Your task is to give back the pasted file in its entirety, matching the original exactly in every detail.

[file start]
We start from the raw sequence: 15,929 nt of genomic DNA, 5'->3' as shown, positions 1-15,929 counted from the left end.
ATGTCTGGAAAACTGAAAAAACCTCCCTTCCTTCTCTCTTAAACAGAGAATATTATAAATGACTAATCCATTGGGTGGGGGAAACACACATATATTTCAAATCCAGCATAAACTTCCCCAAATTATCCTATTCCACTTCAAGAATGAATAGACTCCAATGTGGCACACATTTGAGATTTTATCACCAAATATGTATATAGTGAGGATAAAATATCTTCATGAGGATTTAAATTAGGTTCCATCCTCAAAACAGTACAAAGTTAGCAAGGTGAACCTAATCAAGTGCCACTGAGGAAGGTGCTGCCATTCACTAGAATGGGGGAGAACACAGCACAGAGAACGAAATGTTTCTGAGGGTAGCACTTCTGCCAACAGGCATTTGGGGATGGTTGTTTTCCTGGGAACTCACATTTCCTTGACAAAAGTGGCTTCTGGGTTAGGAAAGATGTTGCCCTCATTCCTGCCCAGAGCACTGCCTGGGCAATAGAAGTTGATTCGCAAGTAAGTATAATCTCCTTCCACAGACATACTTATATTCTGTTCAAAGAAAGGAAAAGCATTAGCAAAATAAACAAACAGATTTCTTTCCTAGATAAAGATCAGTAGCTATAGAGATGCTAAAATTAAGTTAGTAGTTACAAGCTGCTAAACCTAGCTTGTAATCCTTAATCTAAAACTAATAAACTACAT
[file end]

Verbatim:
We start from the raw sequence: 15,929 nt of genomic DNA, 5'->3' as shown, positions 1-15,929 counted from the left end.
ATGTCTGGAAAACTGAAAAAACCTCCCTTCCTTCTCTCTTAAACAGAGAATATTATAAATGACTAATCCATTGGGTGGGGGAAACACACATATATTTCAAATCCAGCATAAACTTCCCCAAATTATCCTATTCCACTTCAAGAATGAATAGACTCCAATGTGGCACACATTTGAGATTTTATCACCAAATATGTATATAGTGAGGATAAAATATCTTCATGAGGATTTAAATTAGGTTCCATCCTCAAAACAGTACAAAGTTAGCAAGGTGAACCTAATCAAGTGCCACTGAGGAAGGTGCTGCCATTCACTAGAATGGGGGAGAACACAGCACAGAGAACGAAATGTTTCTGAGGGTAGCACTTCTGCCAACAGGCATTTGGGGATGGTTGTTTTCCTGGGAACTCACATTTCCTTGACAAAAGTGGCTTCTGGGTTAGGAAAGATGTTGCCCTCATTCCTGCCCAGAGCACTGCCTGGGCAATAGAAGTTGATTCGCAAGTAAGTATAATCTCCTTCCACAGACATACTTATATTCTGTTCAAAGAAAGGAAAAGCATTAGCAAAATAAACAAACAGATTTCTTTCCTAGATAAAGATCAGTAGCTATAGAGATGCTAAAATTAAGTTAGTAGTTACAAGCTGCTAAACCTAGCTTGTAATCCTTAATCTAAAACTAATAAACTACAT